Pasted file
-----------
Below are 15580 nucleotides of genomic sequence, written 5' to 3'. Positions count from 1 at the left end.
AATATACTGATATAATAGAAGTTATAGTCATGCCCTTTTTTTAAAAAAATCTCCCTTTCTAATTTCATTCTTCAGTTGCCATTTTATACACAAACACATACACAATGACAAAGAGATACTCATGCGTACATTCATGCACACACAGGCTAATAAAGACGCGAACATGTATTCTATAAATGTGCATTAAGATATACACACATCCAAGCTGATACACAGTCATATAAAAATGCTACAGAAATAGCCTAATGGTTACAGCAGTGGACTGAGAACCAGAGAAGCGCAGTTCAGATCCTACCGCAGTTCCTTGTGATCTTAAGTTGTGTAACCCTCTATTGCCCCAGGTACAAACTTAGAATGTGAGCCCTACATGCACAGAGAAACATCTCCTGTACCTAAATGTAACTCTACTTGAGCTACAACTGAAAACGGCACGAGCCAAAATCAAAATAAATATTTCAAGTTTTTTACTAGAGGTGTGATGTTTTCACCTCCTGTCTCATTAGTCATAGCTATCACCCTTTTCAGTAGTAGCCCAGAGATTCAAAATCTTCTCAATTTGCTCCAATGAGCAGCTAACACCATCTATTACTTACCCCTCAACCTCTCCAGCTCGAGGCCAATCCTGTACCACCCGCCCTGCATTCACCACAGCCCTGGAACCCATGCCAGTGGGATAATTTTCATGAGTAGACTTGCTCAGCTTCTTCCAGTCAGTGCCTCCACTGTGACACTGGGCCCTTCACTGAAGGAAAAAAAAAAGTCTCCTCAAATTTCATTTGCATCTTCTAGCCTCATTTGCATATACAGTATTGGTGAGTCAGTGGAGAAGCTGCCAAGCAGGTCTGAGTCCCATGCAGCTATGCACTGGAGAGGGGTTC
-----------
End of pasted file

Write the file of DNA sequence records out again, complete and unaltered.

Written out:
Below are 15580 nucleotides of genomic sequence, written 5' to 3'. Positions count from 1 at the left end.
AATATACTGATATAATAGAAGTTATAGTCATGCCCTTTTTTTAAAAAAATCTCCCTTTCTAATTTCATTCTTCAGTTGCCATTTTATACACAAACACATACACAATGACAAAGAGATACTCATGCGTACATTCATGCACACACAGGCTAATAAAGACGCGAACATGTATTCTATAAATGTGCATTAAGATATACACACATCCAAGCTGATACACAGTCATATAAAAATGCTACAGAAATAGCCTAATGGTTACAGCAGTGGACTGAGAACCAGAGAAGCGCAGTTCAGATCCTACCGCAGTTCCTTGTGATCTTAAGTTGTGTAACCCTCTATTGCCCCAGGTACAAACTTAGAATGTGAGCCCTACATGCACAGAGAAACATCTCCTGTACCTAAATGTAACTCTACTTGAGCTACAACTGAAAACGGCACGAGCCAAAATCAAAATAAATATTTCAAGTTTTTTACTAGAGGTGTGATGTTTTCACCTCCTGTCTCATTAGTCATAGCTATCACCCTTTTCAGTAGTAGCCCAGAGATTCAAAATCTTCTCAATTTGCTCCAATGAGCAGCTAACACCATCTATTACTTACCCCTCAACCTCTCCAGCTCGAGGCCAATCCTGTACCACCCGCCCTGCATTCACCACAGCCCTGGAACCCATGCCAGTGGGATAATTTTCATGAGTAGACTTGCTCAGCTTCTTCCAGTCAGTGCCTCCACTGTGACACTGGGCCCTTCACTGAAGGAAAAAAAAAAGTCTCCTCAAATTTCATTTGCATCTTCTAGCCTCATTTGCATATACAGTATTGGTGAGTCAGTGGAGAAGCTGCCAAGCAGGTCTGAGTCCCATGCAGCTATGCACTGGAGAGGGGTTC